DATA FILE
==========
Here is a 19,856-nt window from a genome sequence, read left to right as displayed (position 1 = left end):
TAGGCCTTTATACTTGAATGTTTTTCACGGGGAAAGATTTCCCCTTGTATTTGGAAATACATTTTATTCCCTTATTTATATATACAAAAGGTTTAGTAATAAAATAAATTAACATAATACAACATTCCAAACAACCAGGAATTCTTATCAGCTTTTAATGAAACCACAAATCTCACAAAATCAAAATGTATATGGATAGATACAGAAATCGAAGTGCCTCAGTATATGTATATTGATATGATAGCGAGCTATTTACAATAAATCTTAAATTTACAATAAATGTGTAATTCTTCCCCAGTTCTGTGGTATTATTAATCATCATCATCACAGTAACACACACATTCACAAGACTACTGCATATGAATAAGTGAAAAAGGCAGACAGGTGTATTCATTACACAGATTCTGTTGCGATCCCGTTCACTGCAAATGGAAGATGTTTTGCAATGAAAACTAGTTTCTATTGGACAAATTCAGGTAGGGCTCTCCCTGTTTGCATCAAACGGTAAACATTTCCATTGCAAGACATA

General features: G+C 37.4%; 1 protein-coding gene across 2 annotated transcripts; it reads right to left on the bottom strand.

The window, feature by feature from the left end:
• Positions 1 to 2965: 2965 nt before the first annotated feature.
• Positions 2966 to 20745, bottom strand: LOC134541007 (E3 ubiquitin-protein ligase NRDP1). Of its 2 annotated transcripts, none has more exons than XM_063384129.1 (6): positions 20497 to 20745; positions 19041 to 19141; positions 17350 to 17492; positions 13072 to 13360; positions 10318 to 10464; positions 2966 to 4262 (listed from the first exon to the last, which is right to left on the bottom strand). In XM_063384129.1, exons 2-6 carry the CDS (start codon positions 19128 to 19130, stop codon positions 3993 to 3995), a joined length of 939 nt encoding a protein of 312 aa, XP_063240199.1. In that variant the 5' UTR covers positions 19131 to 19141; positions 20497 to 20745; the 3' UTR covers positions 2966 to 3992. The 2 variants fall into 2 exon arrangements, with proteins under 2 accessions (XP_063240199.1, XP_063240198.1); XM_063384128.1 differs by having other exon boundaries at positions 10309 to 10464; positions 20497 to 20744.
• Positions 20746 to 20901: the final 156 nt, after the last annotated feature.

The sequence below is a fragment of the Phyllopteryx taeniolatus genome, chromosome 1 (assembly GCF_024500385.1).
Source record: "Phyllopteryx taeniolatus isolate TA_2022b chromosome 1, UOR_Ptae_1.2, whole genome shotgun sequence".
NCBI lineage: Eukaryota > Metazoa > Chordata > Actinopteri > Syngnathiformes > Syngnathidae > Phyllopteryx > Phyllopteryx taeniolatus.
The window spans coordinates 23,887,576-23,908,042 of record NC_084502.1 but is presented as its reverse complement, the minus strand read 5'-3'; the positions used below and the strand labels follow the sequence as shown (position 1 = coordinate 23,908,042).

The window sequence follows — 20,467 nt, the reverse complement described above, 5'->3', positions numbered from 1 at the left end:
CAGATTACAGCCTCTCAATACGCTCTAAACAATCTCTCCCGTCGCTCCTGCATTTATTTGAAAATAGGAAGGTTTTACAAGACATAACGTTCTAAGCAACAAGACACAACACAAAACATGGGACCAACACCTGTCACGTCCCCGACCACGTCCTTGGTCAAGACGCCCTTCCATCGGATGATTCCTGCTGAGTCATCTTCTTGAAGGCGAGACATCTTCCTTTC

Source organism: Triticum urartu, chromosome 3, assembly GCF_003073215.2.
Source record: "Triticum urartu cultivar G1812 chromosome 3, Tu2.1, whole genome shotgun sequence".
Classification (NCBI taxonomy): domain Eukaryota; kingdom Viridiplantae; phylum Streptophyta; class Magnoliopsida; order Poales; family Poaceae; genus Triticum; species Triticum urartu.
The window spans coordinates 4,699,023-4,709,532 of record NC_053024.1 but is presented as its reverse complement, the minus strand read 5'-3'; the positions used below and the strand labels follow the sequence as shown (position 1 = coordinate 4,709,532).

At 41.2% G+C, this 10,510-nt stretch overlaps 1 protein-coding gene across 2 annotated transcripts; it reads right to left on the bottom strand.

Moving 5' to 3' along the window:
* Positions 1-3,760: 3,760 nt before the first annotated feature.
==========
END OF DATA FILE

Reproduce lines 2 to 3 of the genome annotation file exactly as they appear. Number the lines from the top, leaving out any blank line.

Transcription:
TAGGCCTTTATACTTGAATGTTTTTCACGGGGAAAGATTTCCCCTTGTATTTGGAAATACATTTTATTCCCTTATTTATATATACAAAAGGTTTAGTAATAAAATAAATTAACATAATACAACATTCCAAACAACCAGGAATTCTTATCAGCTTTTAATGAAACCACAAATCTCACAAAATCAAAATGTATATGGATAGATACAGAAATCGAAGTGCCTCAGTATATGTATATTGATATGATAGCGAGCTATTTACAATAAATCTTAAATTTACAATAAATGTGTAATTCTTCCCCAGTTCTGTGGTATTATTAATCATCATCATCACAGTAACACACACATTCACAAGACTACTGCATATGAATAAGTGAAAAAGGCAGACAGGTGTATTCATTACACAGATTCTGTTGCGATCCCGTTCACTGCAAATGGAAGATGTTTTGCAATGAAAACTAGTTTCTATTGGACAAATTCAGGTAGGGCTCTCCCTGTTTGCATCAAACGGTAAACATTTCCATTGCAAGACATA

General features: G+C 37.4%; 1 protein-coding gene across 2 annotated transcripts; it reads right to left on the bottom strand.